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Since May 10th 2008


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Echinacea angustifolia
Echinacea purpurea
Ephedra sinica
Eleutherococcus senticosus
Eucalyptus globulus


 

 

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Eucalyptus globulus Labill (Myrtaceae)

Synonyms
Eucalyptus cordata Miq., E. diversifolia Miq., E. gigantea Dehnh., E. glauca D.C., E. globulus St Lag., E. pulverulenta Link

Local names
Aceite de eucalipto, esencia de eucalipto, essence d’eucalyptus rectifiée, eucalipto essenza, eucalyptus oil, eucalyptus olie, Eucalyptusöl, huile essentielle d’eucalyptus, klei de eucalipt, minyak ekaliptus, oleo de eucalipto, Oleum eucalypti, tinh dâu Bach dan

Description
A large tree with smooth bark, very pale or ash-grey, up to 3–20m high. Branchlets quadrangular, glaucous. Leaves of young trees and first leaves of young shoots opposite, sessile, oval-oblong, with a cordate base, farinaceousglaucous; older leaves dangling, spirally arranged, lanceolate-falcate, up to 30cm long. Flowers with very short pedicels, mostly umbellate, sometimes 2–3 in a fascicle. Calyx-tube double: outer tube drops early, smooth, inner tube semi-persistent and warty. Stamens about 1.5cm long; fruit turbinate, angular, 2.0–2.5cm in diameter

Plant material used
essential oil

Chemical assays
Contains not less than 70% (w/w) 1,8-cineole (also known as cineol, cineole or eucalyptol). Quantitative analysis according to the method described for 1,8-cineole

Major chemical constituents
The major constituent is 1,8-cineole (54–95%). In addition, there are moderate amounts of α-pinene (2.6%), p-cymene (2.7%), aromadendrene, cuminaldehyde, globulol and pinocarveol.

Medicinal uses
Uses supported by clinical data
None.

Uses described in pharmacopoeias and well established documents
Symptomatic treatment of catarrh and coughs. As a component of certain dental root canal sealers; topically as a rubefacient for treatment of rheumatic complaints.

Uses described in traditional medicine
Treatment of cystitis, diabetes, gastritis, kidney disease (unspecified), neuralgia, laryngitis, leukorrhoea, malaria, pimples, ringworm, sinusitis, wounds, ulcers of the skin, urethritis and vaginitis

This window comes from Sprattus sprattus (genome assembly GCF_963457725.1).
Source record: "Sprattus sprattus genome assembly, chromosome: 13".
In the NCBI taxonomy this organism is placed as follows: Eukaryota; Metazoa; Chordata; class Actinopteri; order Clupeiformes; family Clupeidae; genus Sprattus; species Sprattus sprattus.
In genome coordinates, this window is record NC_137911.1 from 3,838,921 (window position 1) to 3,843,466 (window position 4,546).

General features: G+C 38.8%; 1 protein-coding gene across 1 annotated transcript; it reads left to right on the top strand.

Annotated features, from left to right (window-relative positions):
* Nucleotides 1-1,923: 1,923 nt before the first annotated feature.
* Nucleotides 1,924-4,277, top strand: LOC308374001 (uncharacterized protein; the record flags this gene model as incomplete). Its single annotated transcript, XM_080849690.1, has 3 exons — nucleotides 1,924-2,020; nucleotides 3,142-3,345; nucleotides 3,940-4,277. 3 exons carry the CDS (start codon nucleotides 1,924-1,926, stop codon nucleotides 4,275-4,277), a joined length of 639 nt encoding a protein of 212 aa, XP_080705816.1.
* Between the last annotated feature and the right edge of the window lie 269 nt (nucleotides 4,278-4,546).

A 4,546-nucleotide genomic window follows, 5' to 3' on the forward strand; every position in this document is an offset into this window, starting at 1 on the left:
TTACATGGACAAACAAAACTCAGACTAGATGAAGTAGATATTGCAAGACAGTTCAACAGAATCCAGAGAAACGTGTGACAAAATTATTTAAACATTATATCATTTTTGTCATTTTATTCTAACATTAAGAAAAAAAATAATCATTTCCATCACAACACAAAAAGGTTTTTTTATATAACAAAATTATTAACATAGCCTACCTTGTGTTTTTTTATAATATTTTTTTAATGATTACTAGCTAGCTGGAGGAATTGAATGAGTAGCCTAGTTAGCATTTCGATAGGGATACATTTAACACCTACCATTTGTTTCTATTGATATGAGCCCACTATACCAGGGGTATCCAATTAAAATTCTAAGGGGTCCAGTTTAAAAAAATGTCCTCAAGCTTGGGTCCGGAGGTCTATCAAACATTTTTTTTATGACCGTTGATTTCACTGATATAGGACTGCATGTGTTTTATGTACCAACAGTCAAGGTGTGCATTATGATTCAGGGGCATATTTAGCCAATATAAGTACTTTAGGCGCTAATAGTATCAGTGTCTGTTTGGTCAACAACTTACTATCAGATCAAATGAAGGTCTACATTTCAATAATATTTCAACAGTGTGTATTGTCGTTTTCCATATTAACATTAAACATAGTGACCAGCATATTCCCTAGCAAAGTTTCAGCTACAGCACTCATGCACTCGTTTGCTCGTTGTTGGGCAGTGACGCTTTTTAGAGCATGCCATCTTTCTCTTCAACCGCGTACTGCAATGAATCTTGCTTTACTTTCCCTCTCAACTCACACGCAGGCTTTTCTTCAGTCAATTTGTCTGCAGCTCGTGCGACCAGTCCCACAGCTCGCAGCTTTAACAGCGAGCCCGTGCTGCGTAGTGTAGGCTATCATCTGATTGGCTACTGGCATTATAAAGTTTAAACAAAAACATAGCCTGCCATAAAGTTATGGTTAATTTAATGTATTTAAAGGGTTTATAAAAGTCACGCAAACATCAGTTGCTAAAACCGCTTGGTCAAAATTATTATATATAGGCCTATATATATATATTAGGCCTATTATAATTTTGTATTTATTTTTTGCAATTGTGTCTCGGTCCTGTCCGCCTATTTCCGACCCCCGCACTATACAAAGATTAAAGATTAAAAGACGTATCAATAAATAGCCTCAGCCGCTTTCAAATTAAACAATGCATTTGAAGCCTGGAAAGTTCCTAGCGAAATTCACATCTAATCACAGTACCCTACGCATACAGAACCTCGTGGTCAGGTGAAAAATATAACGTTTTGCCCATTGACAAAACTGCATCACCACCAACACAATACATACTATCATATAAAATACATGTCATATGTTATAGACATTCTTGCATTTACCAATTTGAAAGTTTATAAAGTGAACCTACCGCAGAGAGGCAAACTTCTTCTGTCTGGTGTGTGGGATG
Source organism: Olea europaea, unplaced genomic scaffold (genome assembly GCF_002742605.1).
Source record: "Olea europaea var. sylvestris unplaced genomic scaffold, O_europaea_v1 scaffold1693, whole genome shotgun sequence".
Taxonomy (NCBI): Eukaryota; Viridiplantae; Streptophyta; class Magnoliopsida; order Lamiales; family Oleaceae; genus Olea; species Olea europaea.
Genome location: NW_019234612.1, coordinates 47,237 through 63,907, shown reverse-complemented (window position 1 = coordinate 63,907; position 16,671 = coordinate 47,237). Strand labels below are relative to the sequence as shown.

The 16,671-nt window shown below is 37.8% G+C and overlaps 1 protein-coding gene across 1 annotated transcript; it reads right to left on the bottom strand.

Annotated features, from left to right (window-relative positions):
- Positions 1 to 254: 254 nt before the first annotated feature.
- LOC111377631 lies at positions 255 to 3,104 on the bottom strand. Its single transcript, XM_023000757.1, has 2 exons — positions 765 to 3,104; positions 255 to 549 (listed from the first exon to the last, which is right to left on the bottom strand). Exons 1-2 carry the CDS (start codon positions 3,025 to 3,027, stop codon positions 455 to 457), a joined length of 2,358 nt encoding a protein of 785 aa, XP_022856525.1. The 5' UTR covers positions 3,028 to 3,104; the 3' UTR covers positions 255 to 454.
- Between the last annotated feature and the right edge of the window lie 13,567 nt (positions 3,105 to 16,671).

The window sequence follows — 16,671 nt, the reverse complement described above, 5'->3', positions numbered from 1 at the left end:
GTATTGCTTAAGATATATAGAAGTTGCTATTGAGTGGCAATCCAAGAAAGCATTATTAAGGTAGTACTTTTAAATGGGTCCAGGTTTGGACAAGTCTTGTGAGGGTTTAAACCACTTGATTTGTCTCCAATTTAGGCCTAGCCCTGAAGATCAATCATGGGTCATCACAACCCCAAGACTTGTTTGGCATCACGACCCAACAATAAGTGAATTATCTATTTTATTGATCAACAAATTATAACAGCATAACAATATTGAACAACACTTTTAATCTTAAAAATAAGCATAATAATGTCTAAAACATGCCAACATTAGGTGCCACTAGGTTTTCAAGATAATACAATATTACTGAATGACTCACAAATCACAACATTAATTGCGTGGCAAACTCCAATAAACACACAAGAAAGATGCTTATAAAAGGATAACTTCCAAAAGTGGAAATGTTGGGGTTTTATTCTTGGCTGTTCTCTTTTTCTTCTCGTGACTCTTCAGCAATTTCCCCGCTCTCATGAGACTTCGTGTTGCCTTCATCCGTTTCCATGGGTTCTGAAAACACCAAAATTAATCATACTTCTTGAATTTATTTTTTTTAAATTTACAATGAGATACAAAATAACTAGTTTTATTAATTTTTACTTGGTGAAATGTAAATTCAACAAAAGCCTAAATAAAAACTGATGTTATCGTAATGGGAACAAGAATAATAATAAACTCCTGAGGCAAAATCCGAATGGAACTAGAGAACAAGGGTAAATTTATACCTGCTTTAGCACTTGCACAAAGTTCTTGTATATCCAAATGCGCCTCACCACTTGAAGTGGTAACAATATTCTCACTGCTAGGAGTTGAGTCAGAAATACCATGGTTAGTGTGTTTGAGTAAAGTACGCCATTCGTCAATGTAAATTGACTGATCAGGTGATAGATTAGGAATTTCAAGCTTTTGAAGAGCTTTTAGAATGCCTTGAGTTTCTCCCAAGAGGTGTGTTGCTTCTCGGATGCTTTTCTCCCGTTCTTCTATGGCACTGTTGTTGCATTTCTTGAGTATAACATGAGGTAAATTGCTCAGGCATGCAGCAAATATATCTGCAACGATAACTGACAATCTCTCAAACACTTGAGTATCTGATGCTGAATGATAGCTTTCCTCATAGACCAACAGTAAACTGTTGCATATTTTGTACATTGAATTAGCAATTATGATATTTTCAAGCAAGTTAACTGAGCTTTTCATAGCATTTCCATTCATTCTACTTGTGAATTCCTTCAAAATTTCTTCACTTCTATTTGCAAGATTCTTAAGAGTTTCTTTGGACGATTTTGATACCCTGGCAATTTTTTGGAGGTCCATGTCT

Proven pharmacological activity
Animal studies
Antimicrobial, Anti-inflammatory, Antitussive

Human studies
Nasal decongestant, Analgesic

Contraindications
Preparations of Aetheroleum Eucalypti should not be administered internally to children, or patients with inflammation of the gastrointestinal tract, gall bladder disease or impaired liver function. Aetheroleum Eucalypti should not be taken internally during pregnancy, see Precautions.

Warnings
Aetheroleum Eucalypti preparations should not be applied to the face, especially the nose, of infants or young children. Keep out of reach of children.

Precautions
General
Oily vehicles for the essential oil are unsuitable for use in nasal sprays as the vehicle inhibits ciliary movement and may cause lipid pneumonia.

Drug interactions
Although no published drug interactions were found, a number of animal studies indicate possible concern that the essential oil may induce liver enzymes involved in drug metabolism. Therefore, the effects of other drugs may be decreased following concomitant administration.

Carcinogenesis, mutagenesis, impairment of fertility
The essential oil was a weak promoter of papilloma formation by 9, 10- dimethyl-12-benzanthracene in mice. However, the development of tumours in mice after intragastric administration of 8 or 32mg 1,8-cineole per kg body weight daily for 80 weeks was similar to that in mice treated with vehicle controls.

Pregnancy: teratogenic effects
The essential oil was not teratogenic when administered subcutaneously to pregnant mice (135mg/kg body weight) daily on days 6–15 of gestation.

Pregnancy: non-teratogenic effects
Eucalyptol (500mg/kg body weight, administered subcutaneously) has been reported to penetrate the placenta in rodents and reach concentrations in thefetal blood which are sufficient to stimulate hepatic enzyme activity. Therefore, Aetheroleum Eucalypti should not be taken internally during pregnancy.

Paediatric use
See Contraindications and Warnings.

Other precautions
No information available on precautions concerning drug and laboratory test interactions or nursing mothers. Therefore, Aetheroleum Eucalypti should not be administered during lactation without medical supervision.

Adverse reactions